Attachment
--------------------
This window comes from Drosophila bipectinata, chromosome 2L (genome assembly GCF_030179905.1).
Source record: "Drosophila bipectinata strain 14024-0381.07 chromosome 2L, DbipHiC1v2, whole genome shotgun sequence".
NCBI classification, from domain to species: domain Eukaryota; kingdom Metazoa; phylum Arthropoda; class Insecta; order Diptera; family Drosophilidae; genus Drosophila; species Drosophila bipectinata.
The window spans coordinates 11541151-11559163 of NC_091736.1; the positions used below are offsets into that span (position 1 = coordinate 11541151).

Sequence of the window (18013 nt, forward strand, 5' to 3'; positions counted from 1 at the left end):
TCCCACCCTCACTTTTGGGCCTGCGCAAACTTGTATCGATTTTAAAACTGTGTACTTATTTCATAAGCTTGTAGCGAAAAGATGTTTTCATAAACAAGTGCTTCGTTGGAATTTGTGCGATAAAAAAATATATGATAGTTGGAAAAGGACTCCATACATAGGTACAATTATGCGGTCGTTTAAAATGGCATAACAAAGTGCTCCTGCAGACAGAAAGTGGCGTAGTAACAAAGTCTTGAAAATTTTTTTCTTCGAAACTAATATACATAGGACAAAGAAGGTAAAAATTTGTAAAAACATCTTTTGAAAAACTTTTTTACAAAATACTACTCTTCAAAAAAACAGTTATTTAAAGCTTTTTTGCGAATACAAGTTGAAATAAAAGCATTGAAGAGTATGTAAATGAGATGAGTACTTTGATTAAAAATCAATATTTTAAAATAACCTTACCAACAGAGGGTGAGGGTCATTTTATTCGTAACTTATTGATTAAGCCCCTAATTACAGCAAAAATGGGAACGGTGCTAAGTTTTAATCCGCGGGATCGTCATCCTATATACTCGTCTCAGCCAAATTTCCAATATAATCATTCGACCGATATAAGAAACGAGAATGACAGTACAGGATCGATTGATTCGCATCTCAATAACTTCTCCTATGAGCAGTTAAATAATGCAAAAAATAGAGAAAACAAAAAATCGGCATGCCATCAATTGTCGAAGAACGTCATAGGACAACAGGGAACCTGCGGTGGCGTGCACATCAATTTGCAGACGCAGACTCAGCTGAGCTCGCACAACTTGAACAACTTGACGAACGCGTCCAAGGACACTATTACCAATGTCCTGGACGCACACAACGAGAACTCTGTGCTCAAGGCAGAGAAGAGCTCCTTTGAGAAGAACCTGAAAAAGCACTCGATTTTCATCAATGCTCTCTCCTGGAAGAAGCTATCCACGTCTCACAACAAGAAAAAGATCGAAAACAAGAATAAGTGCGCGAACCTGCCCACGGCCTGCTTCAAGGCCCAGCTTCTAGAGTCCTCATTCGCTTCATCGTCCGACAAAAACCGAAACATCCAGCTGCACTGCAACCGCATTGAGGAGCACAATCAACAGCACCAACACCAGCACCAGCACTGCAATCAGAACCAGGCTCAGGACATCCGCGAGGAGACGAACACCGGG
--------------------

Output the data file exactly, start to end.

This window comes from Drosophila bipectinata, chromosome 2L (genome assembly GCF_030179905.1).
Source record: "Drosophila bipectinata strain 14024-0381.07 chromosome 2L, DbipHiC1v2, whole genome shotgun sequence".
NCBI classification, from domain to species: domain Eukaryota; kingdom Metazoa; phylum Arthropoda; class Insecta; order Diptera; family Drosophilidae; genus Drosophila; species Drosophila bipectinata.
The window spans coordinates 11541151-11559163 of NC_091736.1; the positions used below are offsets into that span (position 1 = coordinate 11541151).

Sequence of the window (18013 nt, forward strand, 5' to 3'; positions counted from 1 at the left end):
TCCCACCCTCACTTTTGGGCCTGCGCAAACTTGTATCGATTTTAAAACTGTGTACTTATTTCATAAGCTTGTAGCGAAAAGATGTTTTCATAAACAAGTGCTTCGTTGGAATTTGTGCGATAAAAAAATATATGATAGTTGGAAAAGGACTCCATACATAGGTACAATTATGCGGTCGTTTAAAATGGCATAACAAAGTGCTCCTGCAGACAGAAAGTGGCGTAGTAACAAAGTCTTGAAAATTTTTTTCTTCGAAACTAATATACATAGGACAAAGAAGGTAAAAATTTGTAAAAACATCTTTTGAAAAACTTTTTTACAAAATACTACTCTTCAAAAAAACAGTTATTTAAAGCTTTTTTGCGAATACAAGTTGAAATAAAAGCATTGAAGAGTATGTAAATGAGATGAGTACTTTGATTAAAAATCAATATTTTAAAATAACCTTACCAACAGAGGGTGAGGGTCATTTTATTCGTAACTTATTGATTAAGCCCCTAATTACAGCAAAAATGGGAACGGTGCTAAGTTTTAATCCGCGGGATCGTCATCCTATATACTCGTCTCAGCCAAATTTCCAATATAATCATTCGACCGATATAAGAAACGAGAATGACAGTACAGGATCGATTGATTCGCATCTCAATAACTTCTCCTATGAGCAGTTAAATAATGCAAAAAATAGAGAAAACAAAAAATCGGCATGCCATCAATTGTCGAAGAACGTCATAGGACAACAGGGAACCTGCGGTGGCGTGCACATCAATTTGCAGACGCAGACTCAGCTGAGCTCGCACAACTTGAACAACTTGACGAACGCGTCCAAGGACACTATTACCAATGTCCTGGACGCACACAACGAGAACTCTGTGCTCAAGGCAGAGAAGAGCTCCTTTGAGAAGAACCTGAAAAAGCACTCGATTTTCATCAATGCTCTCTCCTGGAAGAAGCTATCCACGTCTCACAACAAGAAAAAGATCGAAAACAAGAATAAGTGCGCGAACCTGCCCACGGCCTGCTTCAAGGCCCAGCTTCTAGAGTCCTCATTCGCTTCATCGTCCGACAAAAACCGAAACATCCAGCTGCACTGCAACCGCATTGAGGAGCACAATCAACAGCACCAACACCAGCACCAGCACTGCAATCAGAACCAGGCTCAGGACATCCGCGAGGAGACGAACACCGGG